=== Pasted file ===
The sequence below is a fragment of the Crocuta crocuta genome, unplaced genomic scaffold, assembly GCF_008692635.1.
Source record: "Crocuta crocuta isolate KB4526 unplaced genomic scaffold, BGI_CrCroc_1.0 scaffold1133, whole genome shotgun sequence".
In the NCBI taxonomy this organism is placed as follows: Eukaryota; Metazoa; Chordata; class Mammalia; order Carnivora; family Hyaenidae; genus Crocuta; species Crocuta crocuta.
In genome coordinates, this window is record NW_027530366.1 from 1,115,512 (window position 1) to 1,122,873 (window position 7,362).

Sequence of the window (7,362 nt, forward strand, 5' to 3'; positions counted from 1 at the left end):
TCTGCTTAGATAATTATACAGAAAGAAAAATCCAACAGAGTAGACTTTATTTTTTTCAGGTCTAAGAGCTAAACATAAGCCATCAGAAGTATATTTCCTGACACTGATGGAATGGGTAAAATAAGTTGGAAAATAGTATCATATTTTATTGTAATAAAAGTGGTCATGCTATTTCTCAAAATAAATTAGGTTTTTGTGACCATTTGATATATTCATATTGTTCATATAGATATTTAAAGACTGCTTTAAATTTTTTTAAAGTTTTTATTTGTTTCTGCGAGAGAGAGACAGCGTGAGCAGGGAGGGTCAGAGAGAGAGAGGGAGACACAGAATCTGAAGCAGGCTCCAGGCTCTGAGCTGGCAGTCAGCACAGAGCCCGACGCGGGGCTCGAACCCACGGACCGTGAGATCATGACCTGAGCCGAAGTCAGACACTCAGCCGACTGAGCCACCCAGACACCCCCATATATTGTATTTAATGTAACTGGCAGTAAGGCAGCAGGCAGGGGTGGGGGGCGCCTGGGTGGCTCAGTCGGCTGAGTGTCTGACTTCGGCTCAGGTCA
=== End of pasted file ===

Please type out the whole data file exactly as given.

The sequence below is a fragment of the Crocuta crocuta genome, unplaced genomic scaffold, assembly GCF_008692635.1.
Source record: "Crocuta crocuta isolate KB4526 unplaced genomic scaffold, BGI_CrCroc_1.0 scaffold1133, whole genome shotgun sequence".
In the NCBI taxonomy this organism is placed as follows: Eukaryota; Metazoa; Chordata; class Mammalia; order Carnivora; family Hyaenidae; genus Crocuta; species Crocuta crocuta.
In genome coordinates, this window is record NW_027530366.1 from 1,115,512 (window position 1) to 1,122,873 (window position 7,362).

Sequence of the window (7,362 nt, forward strand, 5' to 3'; positions counted from 1 at the left end):
TCTGCTTAGATAATTATACAGAAAGAAAAATCCAACAGAGTAGACTTTATTTTTTTCAGGTCTAAGAGCTAAACATAAGCCATCAGAAGTATATTTCCTGACACTGATGGAATGGGTAAAATAAGTTGGAAAATAGTATCATATTTTATTGTAATAAAAGTGGTCATGCTATTTCTCAAAATAAATTAGGTTTTTGTGACCATTTGATATATTCATATTGTTCATATAGATATTTAAAGACTGCTTTAAATTTTTTTAAAGTTTTTATTTGTTTCTGCGAGAGAGAGACAGCGTGAGCAGGGAGGGTCAGAGAGAGAGAGGGAGACACAGAATCTGAAGCAGGCTCCAGGCTCTGAGCTGGCAGTCAGCACAGAGCCCGACGCGGGGCTCGAACCCACGGACCGTGAGATCATGACCTGAGCCGAAGTCAGACACTCAGCCGACTGAGCCACCCAGACACCCCCATATATTGTATTTAATGTAACTGGCAGTAAGGCAGCAGGCAGGGGTGGGGGGCGCCTGGGTGGCTCAGTCGGCTGAGTGTCTGACTTCGGCTCAGGTCA